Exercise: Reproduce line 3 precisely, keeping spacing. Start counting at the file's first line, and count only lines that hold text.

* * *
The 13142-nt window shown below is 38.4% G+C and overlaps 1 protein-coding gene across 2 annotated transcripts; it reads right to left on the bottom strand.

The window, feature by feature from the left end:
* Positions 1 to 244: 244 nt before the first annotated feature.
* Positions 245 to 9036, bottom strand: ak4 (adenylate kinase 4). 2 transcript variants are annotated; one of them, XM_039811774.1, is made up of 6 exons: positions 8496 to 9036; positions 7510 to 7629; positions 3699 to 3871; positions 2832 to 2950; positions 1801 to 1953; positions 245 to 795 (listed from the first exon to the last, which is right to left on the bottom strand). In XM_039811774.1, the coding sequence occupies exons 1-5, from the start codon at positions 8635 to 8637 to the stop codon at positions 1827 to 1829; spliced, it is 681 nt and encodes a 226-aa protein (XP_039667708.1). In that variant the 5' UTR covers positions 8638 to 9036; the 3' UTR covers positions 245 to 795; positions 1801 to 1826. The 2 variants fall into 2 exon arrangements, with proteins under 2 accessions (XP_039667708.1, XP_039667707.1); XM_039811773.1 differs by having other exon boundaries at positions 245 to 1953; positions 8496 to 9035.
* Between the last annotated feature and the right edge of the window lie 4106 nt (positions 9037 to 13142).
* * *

* Positions 1 to 244: 244 nt before the first annotated feature.